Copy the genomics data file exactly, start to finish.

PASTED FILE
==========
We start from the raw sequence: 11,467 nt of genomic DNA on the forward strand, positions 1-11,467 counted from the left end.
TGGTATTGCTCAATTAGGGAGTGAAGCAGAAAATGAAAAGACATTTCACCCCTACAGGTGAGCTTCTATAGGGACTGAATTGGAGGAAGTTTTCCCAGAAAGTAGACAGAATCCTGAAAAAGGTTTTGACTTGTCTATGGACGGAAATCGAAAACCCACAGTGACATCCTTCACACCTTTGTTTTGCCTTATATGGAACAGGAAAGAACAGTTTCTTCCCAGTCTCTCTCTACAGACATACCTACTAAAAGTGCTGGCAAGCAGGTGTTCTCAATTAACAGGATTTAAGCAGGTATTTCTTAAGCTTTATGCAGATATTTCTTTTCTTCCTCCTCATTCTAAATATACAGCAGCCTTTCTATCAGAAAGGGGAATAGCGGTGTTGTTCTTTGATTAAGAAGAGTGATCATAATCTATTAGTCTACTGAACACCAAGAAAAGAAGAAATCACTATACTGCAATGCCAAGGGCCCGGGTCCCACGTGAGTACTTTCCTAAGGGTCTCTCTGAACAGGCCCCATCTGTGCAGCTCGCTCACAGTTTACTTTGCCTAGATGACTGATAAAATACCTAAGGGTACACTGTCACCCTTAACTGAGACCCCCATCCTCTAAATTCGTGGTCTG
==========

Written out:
We start from the raw sequence: 11,467 nt of genomic DNA on the forward strand, positions 1-11,467 counted from the left end.
TGGTATTGCTCAATTAGGGAGTGAAGCAGAAAATGAAAAGACATTTCACCCCTACAGGTGAGCTTCTATAGGGACTGAATTGGAGGAAGTTTTCCCAGAAAGTAGACAGAATCCTGAAAAAGGTTTTGACTTGTCTATGGACGGAAATCGAAAACCCACAGTGACATCCTTCACACCTTTGTTTTGCCTTATATGGAACAGGAAAGAACAGTTTCTTCCCAGTCTCTCTCTACAGACATACCTACTAAAAGTGCTGGCAAGCAGGTGTTCTCAATTAACAGGATTTAAGCAGGTATTTCTTAAGCTTTATGCAGATATTTCTTTTCTTCCTCCTCATTCTAAATATACAGCAGCCTTTCTATCAGAAAGGGGAATAGCGGTGTTGTTCTTTGATTAAGAAGAGTGATCATAATCTATTAGTCTACTGAACACCAAGAAAAGAAGAAATCACTATACTGCAATGCCAAGGGCCCGGGTCCCACGTGAGTACTTTCCTAAGGGTCTCTCTGAACAGGCCCCATCTGTGCAGCTCGCTCACAGTTTACTTTGCCTAGATGACTGATAAAATACCTAAGGGTACACTGTCACCCTTAACTGAGACCCCCATCCTCTAAATTCGTGGTCTG